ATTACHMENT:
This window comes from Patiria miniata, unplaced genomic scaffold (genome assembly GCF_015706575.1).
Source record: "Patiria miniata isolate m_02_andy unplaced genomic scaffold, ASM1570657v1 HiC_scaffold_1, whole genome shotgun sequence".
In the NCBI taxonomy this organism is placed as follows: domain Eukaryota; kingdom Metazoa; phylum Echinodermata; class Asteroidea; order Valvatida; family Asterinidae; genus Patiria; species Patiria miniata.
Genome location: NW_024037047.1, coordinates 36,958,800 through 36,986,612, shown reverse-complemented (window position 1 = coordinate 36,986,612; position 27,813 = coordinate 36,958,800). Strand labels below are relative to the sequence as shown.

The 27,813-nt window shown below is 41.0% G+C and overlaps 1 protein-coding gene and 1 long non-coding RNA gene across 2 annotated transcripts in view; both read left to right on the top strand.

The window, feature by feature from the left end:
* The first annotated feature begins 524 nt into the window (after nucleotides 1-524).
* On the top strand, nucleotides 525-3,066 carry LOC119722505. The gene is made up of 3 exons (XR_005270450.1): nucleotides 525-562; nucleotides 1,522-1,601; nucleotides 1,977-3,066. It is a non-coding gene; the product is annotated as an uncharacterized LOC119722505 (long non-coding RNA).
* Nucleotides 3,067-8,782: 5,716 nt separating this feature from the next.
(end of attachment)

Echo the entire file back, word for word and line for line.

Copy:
This window comes from Patiria miniata, unplaced genomic scaffold (genome assembly GCF_015706575.1).
Source record: "Patiria miniata isolate m_02_andy unplaced genomic scaffold, ASM1570657v1 HiC_scaffold_1, whole genome shotgun sequence".
In the NCBI taxonomy this organism is placed as follows: domain Eukaryota; kingdom Metazoa; phylum Echinodermata; class Asteroidea; order Valvatida; family Asterinidae; genus Patiria; species Patiria miniata.
Genome location: NW_024037047.1, coordinates 36,958,800 through 36,986,612, shown reverse-complemented (window position 1 = coordinate 36,986,612; position 27,813 = coordinate 36,958,800). Strand labels below are relative to the sequence as shown.

The 27,813-nt window shown below is 41.0% G+C and overlaps 1 protein-coding gene and 1 long non-coding RNA gene across 2 annotated transcripts in view; both read left to right on the top strand.

The window, feature by feature from the left end:
* The first annotated feature begins 524 nt into the window (after nucleotides 1-524).
* On the top strand, nucleotides 525-3,066 carry LOC119722505. The gene is made up of 3 exons (XR_005270450.1): nucleotides 525-562; nucleotides 1,522-1,601; nucleotides 1,977-3,066. It is a non-coding gene; the product is annotated as an uncharacterized LOC119722505 (long non-coding RNA).
* Nucleotides 3,067-8,782: 5,716 nt separating this feature from the next.